'Yes,' she said.  'Life is only worth living because we hope it will get better and we'll all get home safely.'
Her prose shines the garish light of a hangover over all she surveys - things are too brightly colorful, too clear, they make your eyes hurt, and her characters get now how perfectly obvious the whole mess was before.  The thing is, I've not been drinking, and I felt like I got it from the start.

Tuesday, January 1, 2013

2012 - the year that was

A New Year's Day meme. I did this last year and it turned out to be a pretty good year, maybe it will work again. Feel free to steal and modify it.

 1. What did you do in 2012 that you’d never done before?
Published an article in a non-science journal. Created a book club. Ate zucchini, hazlenut chocolate cake while looking at the Julian Alps.

 2. Did you keep your new years’ resolutions, and will you make more for next year?
I don't know what I said I would do last year and, doubtless, I didn't do it.  This year I will write my dissertation and defend it.  That is the one and only plan I am making.

 3. Did anyone close to you give birth?
Yes, a friend in the midwest.

 4. Did anyone close to you die?
Parents of childhood friends and a remarkable Prof in my PhD program.

5. What countries did you visit?
England, Austria, Slovenia, and Italy. 

 6. What would you like to have in 2013 that you lacked in 2012?
A PhD.  A salary.  Hair on the top of my head, but let's be reasonable.

 7. What dates from 2012 will remain etched upon your memory, and why?
My 50th birthday.  Well, because it was my 50th and the Ragazzo got really sick, and 20 children lost their lives in CT.  It couldn't quite be called joyous.

 8. What was your biggest achievement of the year?
Reaching 50, I guess, although all I did was look before I cross, buckle in, and take my vitamins.

 9. What was your biggest failure?
I said this last year but I'm not sure that I improved: I talked more than I listened. I answered more than I asked.

 10. Did you suffer illness or injury?
Aside from a rotten sinus infection, and an annoying stomach thing, I was pretty fortunate.

11. What was the best thing you bought?
I got a great tie and scarf in Vienna and saw a lot of terrific theatre performances. 

 12. Whose behaviour merited celebration?
President Obama stood up for gay marriage in an election year.  How the world has changed.   

 13. Whose behaviour made you appalled and depressed?
Is it too much of a cliche to say most of the United States legislature?

 14. Where did most of your money go?
To living in New York, but I wouldn't say that it's not worth it.  You don't get something for nothing.

 15. What did you get really, really, really excited about?
Obama's standing up for gay marriage.  Our train trip to Slovenia.  Cute puppies.  Seeing the play Scenes From an Execution after imagining it for 25 years.  The Halloween party we did at work for the kids two days after Hurricane Sandy. A meeting that I had regarding future work. Seeing a number of my old students perform.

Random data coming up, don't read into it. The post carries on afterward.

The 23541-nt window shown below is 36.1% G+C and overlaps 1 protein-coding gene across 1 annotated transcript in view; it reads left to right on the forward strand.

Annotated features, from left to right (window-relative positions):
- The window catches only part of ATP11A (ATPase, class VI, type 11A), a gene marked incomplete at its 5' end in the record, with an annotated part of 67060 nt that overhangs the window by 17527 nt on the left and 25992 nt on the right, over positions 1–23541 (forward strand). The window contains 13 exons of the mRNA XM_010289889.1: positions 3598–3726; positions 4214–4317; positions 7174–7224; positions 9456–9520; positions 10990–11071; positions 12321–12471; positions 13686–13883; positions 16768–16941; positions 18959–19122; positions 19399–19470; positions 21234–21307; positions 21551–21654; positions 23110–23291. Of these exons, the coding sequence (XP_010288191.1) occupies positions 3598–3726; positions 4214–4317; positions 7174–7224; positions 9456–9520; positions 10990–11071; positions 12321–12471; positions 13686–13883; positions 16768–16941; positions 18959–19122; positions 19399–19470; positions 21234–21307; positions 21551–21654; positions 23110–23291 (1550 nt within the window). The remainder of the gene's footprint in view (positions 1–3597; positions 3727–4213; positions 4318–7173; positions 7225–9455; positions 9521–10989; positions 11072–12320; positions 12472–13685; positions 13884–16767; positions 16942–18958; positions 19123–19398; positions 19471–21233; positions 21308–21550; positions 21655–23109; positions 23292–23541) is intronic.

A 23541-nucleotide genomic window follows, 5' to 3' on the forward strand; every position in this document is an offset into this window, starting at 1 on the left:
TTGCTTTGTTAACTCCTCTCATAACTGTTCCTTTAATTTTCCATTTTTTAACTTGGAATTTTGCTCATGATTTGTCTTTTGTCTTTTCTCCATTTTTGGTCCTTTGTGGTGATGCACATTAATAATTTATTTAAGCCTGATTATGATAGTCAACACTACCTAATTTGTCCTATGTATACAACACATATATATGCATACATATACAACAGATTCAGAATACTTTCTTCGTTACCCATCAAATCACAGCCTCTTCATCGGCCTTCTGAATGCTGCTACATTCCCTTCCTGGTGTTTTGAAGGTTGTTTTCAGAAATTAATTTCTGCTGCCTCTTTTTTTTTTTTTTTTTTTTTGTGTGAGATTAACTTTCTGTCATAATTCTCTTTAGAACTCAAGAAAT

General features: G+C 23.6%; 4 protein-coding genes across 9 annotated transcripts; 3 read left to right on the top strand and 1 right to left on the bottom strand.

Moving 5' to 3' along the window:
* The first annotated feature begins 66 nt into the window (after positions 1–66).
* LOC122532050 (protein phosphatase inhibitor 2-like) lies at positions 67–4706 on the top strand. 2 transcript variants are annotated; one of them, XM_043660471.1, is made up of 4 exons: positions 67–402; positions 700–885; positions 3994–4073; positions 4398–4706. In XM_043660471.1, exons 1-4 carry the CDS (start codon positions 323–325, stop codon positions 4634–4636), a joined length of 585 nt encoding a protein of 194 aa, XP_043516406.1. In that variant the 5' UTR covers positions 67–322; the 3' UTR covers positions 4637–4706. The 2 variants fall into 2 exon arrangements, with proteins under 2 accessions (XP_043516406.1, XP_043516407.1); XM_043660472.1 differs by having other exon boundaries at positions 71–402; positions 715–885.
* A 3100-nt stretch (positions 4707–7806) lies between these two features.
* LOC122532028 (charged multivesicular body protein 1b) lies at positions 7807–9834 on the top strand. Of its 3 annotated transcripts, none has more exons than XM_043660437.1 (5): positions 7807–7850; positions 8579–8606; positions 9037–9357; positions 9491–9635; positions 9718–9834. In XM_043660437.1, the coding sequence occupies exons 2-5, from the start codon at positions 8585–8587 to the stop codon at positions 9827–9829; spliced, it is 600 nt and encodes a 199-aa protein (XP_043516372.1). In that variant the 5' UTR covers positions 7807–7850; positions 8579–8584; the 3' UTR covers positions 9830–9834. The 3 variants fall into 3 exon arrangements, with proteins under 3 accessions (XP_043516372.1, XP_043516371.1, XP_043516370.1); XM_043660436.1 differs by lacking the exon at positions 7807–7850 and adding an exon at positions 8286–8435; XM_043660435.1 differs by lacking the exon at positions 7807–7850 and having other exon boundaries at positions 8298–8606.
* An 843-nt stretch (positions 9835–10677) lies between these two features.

16. What song will always remind you of 2011?
None comes to mind.

 17. Compared to this time last year, are you:
 a) happier or sadder?

 b) thinner or fatter?
 c) richer or poorer?
 - you don't say in what, so if we're not counting dollars and cents, definitely  richer.

 18. What do you wish you’d done more of?
Had meaningful exchanges with friends, family, and new acquaintances. Written. Followed through.

 19. What do you wish you’d done less of?
Acted without awareness. Made commitments I couldn't keep.

 20. How did you spend Christmas?
At the in-laws making schnitzel, cucumber salad, opening presents with the kids, and singing carols.

 21. Did you fall in love in 2011?
Once or twice.

 22. How many one-night stands?
None, thanks for asking.

 23. What was your favourite TV program?
The BBC adaptations of A Dance to the Music of Time and Daniel Deronda were both very good.

 24. Do you hate anyone now that you didn’t hate this time last year?
Yes, and I'm much better at it.

 25. What was the best book you read?
See non-fiction, biography, and fiction.

26. What was your greatest musical discovery?
I'm loving Lorraine Hunt Lieberson's recording of Les Nuits d'Ete

and Radu Lupu's recording of Schumann's Piano Concerto in A minor


  27. What did you want and get?
A more unified experience of myself.

 28. What did you want and not get?
Although gay people can now marry in nine of the United States and D.C., the federal government does not confer more than 1,000 benefits upon us that it gives straight people who have paid the same fee and sworn to the same terms of that contract.

29. What were your favourite performances this year?
Margaret (2011)
Another Year (2010) - appropriately enough
Blue Valentine (2010)
This is Not a Film (2011)
Copie Conforme (2010)
Red Riding Trilogy (2009)